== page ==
In the early 90’s a Latino performance artist and a Latina video maker grouped together to create a satirical performance of culture stereotypes. The performance involved Coco Fusco and Guillermo Gómez -Peña dressing up as Amerindians and being caged for display in various places such as Plazas and museums.
The performers were photographed and gawked upon by visitors of the exhibit. The artists sometimes displayed themselves as “savages” through their behavior. For example, they were fed and taken to the bathroom by their “zoo keepers”. The zoo keepers also answered questions for visitors because the performers were “unable” to speak English or understand the language(this was apart of the performance). They wore headpieces, lots of gold jewelry, sunglasses and animal printed clothing. The performers were said to originate from a fictional island in the Gulf of Mexico.
The performance plays off of the colonial stereotypes of “tribal people” but also the old tradition of displaying non-westerners in world fairs, freak shows and circuses. The performers emphasized the stereotype of indigenous clothing but also wore and did western things like wear sunglasses and perform rap(for a dollar Guillermo would perform).
A reason why this piece is so effective is because of its placement and its humor. The piece was displayed in a Plaza in Madrid, the Australian Museum of Natural History in Sydney, the Smithsonian’s Museum of Natural History, London’s convent gardens and several other places. The areas were chosen by the performers because they felt these countries were places that had abused indigenous people. The areas of display were also open to natives and tourists of the countries so as a work it was quite accessible.
The work was also humorous and appeared that way through the actions of the artists. The artists participated in “authentic” traditions such as typing on a laptop, sewing voodoo dolls and watching television. The juxtaposition of these objects is what made the performance interesting to look at but also something to laugh at. If these people were said to be indigenous and from a remote island, why would they have access to these technologies? The performers also over dramatized their roles such as when they posed for pictures or ate food, they did it in a way as a performer would-they exaggerated their actions and behavior.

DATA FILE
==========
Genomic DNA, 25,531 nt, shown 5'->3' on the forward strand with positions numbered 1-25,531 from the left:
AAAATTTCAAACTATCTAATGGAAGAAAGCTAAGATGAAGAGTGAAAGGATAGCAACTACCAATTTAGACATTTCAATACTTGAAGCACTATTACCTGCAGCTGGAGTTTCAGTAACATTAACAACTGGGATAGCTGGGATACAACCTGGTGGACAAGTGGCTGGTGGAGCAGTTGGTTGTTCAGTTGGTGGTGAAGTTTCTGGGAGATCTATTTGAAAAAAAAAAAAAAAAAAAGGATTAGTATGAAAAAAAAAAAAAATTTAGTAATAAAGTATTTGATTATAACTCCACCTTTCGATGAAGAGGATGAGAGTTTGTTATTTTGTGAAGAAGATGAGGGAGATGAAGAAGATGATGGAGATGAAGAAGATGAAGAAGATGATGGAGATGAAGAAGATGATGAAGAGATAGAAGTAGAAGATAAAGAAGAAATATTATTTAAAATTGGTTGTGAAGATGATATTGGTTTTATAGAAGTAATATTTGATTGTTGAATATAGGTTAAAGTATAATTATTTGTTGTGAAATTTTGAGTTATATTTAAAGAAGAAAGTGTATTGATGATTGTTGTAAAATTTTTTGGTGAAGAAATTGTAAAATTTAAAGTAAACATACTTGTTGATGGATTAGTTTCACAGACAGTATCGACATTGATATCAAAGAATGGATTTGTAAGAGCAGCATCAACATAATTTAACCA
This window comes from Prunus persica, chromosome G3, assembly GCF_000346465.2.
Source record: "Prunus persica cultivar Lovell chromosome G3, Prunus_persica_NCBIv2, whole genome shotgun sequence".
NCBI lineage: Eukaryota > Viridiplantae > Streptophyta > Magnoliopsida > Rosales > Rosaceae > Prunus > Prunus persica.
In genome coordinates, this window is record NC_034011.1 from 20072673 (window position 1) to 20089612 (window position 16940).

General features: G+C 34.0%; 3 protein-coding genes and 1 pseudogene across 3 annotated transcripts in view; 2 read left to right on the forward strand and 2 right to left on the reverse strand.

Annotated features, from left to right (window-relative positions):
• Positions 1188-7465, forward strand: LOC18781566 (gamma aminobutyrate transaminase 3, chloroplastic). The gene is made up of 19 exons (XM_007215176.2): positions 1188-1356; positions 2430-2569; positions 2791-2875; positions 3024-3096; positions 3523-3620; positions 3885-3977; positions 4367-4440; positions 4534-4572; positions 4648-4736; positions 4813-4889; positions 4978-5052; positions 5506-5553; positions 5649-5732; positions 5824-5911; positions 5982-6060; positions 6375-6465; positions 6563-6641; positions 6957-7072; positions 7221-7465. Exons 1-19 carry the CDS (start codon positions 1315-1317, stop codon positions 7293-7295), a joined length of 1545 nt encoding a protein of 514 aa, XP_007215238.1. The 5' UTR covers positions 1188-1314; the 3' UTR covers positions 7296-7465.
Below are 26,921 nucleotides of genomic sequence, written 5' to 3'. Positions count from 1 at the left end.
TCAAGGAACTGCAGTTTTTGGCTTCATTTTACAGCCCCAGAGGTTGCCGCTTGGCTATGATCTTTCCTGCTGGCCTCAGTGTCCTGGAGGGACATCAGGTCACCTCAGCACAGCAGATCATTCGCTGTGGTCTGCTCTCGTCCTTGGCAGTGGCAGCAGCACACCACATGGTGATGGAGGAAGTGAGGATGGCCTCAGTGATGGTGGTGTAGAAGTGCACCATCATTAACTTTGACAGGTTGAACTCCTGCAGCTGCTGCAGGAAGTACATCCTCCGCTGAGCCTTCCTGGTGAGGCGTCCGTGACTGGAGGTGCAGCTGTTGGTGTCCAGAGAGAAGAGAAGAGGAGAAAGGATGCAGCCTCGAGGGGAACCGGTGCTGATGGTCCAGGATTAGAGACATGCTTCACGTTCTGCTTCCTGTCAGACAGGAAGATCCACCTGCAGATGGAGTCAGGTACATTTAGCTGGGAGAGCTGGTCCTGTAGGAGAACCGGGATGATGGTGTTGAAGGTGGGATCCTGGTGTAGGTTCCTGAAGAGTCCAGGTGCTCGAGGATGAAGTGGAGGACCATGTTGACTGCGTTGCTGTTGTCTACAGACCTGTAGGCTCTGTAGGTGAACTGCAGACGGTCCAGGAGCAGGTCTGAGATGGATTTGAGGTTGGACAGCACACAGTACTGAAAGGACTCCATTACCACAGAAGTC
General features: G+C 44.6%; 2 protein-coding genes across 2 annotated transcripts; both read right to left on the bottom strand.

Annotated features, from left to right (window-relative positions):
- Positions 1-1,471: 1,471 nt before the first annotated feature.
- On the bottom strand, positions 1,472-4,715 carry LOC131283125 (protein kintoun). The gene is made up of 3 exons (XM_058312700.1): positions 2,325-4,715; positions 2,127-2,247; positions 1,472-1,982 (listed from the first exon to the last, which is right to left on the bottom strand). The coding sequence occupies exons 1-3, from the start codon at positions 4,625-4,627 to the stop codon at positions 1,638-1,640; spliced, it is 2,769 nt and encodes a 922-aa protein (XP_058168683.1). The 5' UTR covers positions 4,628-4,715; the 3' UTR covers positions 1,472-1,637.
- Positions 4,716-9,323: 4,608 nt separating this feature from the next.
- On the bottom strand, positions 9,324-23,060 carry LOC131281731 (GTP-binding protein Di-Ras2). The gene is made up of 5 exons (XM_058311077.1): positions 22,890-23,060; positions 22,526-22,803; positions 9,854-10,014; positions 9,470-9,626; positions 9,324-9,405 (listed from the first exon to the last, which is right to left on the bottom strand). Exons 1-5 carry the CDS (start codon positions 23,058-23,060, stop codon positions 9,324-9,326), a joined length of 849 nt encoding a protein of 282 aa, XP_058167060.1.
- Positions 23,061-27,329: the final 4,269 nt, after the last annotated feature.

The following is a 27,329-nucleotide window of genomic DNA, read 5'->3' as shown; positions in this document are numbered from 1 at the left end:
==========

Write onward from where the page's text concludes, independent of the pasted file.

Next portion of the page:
The ability to read the work was difficult for some. Some viewers came to the understanding that the people were not performers but actual “Amerindians”. They acted with disgust in the way that these humans were treated, which is sort of the intention of the piece. Although some thought the work was “real”, others saw it as the performance it was and laughed it off.
As a whole the work allowed for viewers to examine the way they view non-Westerners and indigenous people, despite the misunderstanding of the couple being performers. The work became open for interpretation because some viewers saw the performance as reality and not a performance. It allowed for an open discussion on the way indigenous people are portrayed through museum exhibits and the media in general.
A compilation of the work was created into a video and features a mix of reactions from viewers, the performers “in action” and video clips of past ethnographical tapes of indigenous people.
Link to Trailer of The Couple in the Cage
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